First, there was a wedding

and then there was a funeral. The wedding, we planned for over a year. The funeral, we took care of in less than an hour. 

And how efficient it was and easy, the funeral director so calm and gentle in his suit. The box of tissues on the table, an offer of bottled water. He opened his laptop and pulled up what I realized must be a fill-in-the-blank form. He called my father-in-law by his first name, but added a mister. And where was Mr. Richard born? And what brought y’all down here? And was Mr. Richard in the service? And what branch of the service was Mr. Richard in? 

And kindly to my mother-in-law: How long were you and Mr. Richard married? Fifty-eight years? Hmm. He was typing on his laptop and looking over the top of it, stopping every now and then to let us all collect our thoughts.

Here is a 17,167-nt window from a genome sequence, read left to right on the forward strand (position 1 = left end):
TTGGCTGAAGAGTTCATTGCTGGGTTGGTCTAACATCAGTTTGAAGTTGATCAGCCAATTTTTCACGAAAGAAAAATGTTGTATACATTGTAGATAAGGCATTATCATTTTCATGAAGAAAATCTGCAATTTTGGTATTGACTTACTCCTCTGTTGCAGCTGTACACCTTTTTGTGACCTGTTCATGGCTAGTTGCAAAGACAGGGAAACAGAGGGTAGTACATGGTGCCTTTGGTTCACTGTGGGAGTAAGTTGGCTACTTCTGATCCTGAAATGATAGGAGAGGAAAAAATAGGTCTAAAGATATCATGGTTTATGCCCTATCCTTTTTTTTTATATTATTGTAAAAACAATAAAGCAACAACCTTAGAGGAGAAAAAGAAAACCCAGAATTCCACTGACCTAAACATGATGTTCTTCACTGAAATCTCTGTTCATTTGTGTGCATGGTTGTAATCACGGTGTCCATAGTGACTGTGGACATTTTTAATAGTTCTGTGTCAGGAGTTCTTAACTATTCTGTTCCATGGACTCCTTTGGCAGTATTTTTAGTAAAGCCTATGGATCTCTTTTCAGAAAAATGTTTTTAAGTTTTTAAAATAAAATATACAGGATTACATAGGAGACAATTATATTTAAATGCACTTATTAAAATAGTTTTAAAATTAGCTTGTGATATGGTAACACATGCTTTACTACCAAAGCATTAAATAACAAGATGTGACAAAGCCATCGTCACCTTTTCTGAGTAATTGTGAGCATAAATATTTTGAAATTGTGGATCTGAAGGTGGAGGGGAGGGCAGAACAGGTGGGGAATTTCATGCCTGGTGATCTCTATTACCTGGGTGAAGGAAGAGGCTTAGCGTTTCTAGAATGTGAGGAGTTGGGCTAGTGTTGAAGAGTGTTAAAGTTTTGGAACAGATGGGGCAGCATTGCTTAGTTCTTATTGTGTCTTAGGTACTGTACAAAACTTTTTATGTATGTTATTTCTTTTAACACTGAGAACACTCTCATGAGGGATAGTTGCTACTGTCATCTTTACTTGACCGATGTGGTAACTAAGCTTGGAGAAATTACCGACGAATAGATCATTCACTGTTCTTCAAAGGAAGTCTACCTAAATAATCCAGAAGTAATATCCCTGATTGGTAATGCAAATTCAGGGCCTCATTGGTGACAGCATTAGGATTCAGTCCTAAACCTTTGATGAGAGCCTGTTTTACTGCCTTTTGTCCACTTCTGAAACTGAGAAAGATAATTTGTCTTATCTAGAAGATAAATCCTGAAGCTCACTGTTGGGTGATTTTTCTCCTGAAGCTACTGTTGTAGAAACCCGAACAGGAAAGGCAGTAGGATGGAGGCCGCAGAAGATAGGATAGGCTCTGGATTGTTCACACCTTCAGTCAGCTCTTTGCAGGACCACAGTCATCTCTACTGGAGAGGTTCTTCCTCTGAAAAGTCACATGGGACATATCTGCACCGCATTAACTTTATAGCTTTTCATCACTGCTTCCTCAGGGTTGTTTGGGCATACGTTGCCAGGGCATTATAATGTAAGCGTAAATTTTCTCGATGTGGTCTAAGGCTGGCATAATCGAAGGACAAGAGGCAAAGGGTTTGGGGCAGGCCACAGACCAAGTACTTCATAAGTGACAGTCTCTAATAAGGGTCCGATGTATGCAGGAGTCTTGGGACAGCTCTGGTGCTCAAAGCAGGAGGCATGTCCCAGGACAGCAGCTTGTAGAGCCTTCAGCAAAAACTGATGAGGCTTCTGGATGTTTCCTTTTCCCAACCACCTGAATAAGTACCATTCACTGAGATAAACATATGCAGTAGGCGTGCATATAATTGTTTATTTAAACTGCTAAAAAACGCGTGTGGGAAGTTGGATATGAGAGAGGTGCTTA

I don’t know what all of our thoughts were. I know mine were a mixture of all the words for stunned. The loss of my father-in-law and how his kind face kept floating up in my mind. The time my college boyfriend took me home to meet his dad and mom, how kind they both were and welcoming, taking us out to a show at the Grand Ole Opry and then to dance at country and western bar. Me, a manic Yankee girl from Connecticut, doing some kind of country western showdown whirl around the dance floor with my soon-to-be father-in-law. 

He was a good person. I know everyone says this when someone dies, but in his case it is all true. A good husband. A good father and grandfather. A good friend. 

But back in the funeral director’s office, I was amazed at how smoothly and quickly the process was going. Putting the finishing touches on the obituary and the service, selecting the coffin. And why wouldn’t it all be smooth and quick with this clean-cut man in his suit? He must’ve done this thing a thousand times. 

And that had clearly been enough times to know that it was the very first time for us. 

A week ago we were at a wedding and now we were going to a funeral. The planned for a year wedding. The planned for an hour funeral. Both had the food, the flowers, the music. The loved ones gathering. The laughing and crying together. 

Sunday, October 30, 2022

Every day there is an affirmation